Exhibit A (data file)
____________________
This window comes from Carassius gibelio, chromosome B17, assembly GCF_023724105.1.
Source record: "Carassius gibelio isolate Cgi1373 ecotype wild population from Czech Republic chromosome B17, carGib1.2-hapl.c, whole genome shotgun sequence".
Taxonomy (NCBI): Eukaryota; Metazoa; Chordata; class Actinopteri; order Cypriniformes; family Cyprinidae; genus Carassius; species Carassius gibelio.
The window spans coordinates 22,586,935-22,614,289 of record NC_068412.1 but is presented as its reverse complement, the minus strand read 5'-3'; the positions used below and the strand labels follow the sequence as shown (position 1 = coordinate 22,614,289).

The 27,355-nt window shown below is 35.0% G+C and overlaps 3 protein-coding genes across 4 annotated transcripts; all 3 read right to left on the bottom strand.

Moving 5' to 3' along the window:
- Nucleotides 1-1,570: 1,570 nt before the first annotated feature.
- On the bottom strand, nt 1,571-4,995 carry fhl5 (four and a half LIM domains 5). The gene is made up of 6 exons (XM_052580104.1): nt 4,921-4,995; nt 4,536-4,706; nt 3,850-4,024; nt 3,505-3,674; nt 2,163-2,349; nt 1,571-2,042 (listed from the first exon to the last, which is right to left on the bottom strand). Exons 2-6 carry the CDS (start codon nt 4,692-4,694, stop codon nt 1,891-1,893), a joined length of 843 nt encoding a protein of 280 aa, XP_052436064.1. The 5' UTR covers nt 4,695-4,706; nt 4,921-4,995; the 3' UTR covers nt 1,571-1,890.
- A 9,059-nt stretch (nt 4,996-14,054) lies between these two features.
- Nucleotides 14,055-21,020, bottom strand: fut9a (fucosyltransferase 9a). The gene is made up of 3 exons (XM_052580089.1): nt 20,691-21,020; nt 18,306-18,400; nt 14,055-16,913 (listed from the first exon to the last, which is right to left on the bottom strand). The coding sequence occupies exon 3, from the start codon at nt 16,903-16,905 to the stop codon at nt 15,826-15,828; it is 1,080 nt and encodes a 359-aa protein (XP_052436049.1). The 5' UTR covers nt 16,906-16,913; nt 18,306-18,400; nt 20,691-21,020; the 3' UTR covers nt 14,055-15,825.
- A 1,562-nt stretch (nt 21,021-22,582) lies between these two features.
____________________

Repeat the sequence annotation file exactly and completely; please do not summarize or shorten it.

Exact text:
This window comes from Carassius gibelio, chromosome B17, assembly GCF_023724105.1.
Source record: "Carassius gibelio isolate Cgi1373 ecotype wild population from Czech Republic chromosome B17, carGib1.2-hapl.c, whole genome shotgun sequence".
Taxonomy (NCBI): Eukaryota; Metazoa; Chordata; class Actinopteri; order Cypriniformes; family Cyprinidae; genus Carassius; species Carassius gibelio.
The window spans coordinates 22,586,935-22,614,289 of record NC_068412.1 but is presented as its reverse complement, the minus strand read 5'-3'; the positions used below and the strand labels follow the sequence as shown (position 1 = coordinate 22,614,289).

The 27,355-nt window shown below is 35.0% G+C and overlaps 3 protein-coding genes across 4 annotated transcripts; all 3 read right to left on the bottom strand.

Moving 5' to 3' along the window:
- Nucleotides 1-1,570: 1,570 nt before the first annotated feature.
- On the bottom strand, nt 1,571-4,995 carry fhl5 (four and a half LIM domains 5). The gene is made up of 6 exons (XM_052580104.1): nt 4,921-4,995; nt 4,536-4,706; nt 3,850-4,024; nt 3,505-3,674; nt 2,163-2,349; nt 1,571-2,042 (listed from the first exon to the last, which is right to left on the bottom strand). Exons 2-6 carry the CDS (start codon nt 4,692-4,694, stop codon nt 1,891-1,893), a joined length of 843 nt encoding a protein of 280 aa, XP_052436064.1. The 5' UTR covers nt 4,695-4,706; nt 4,921-4,995; the 3' UTR covers nt 1,571-1,890.
- A 9,059-nt stretch (nt 4,996-14,054) lies between these two features.
- Nucleotides 14,055-21,020, bottom strand: fut9a (fucosyltransferase 9a). The gene is made up of 3 exons (XM_052580089.1): nt 20,691-21,020; nt 18,306-18,400; nt 14,055-16,913 (listed from the first exon to the last, which is right to left on the bottom strand). The coding sequence occupies exon 3, from the start codon at nt 16,903-16,905 to the stop codon at nt 15,826-15,828; it is 1,080 nt and encodes a 359-aa protein (XP_052436049.1). The 5' UTR covers nt 16,906-16,913; nt 18,306-18,400; nt 20,691-21,020; the 3' UTR covers nt 14,055-15,825.
- A 1,562-nt stretch (nt 21,021-22,582) lies between these two features.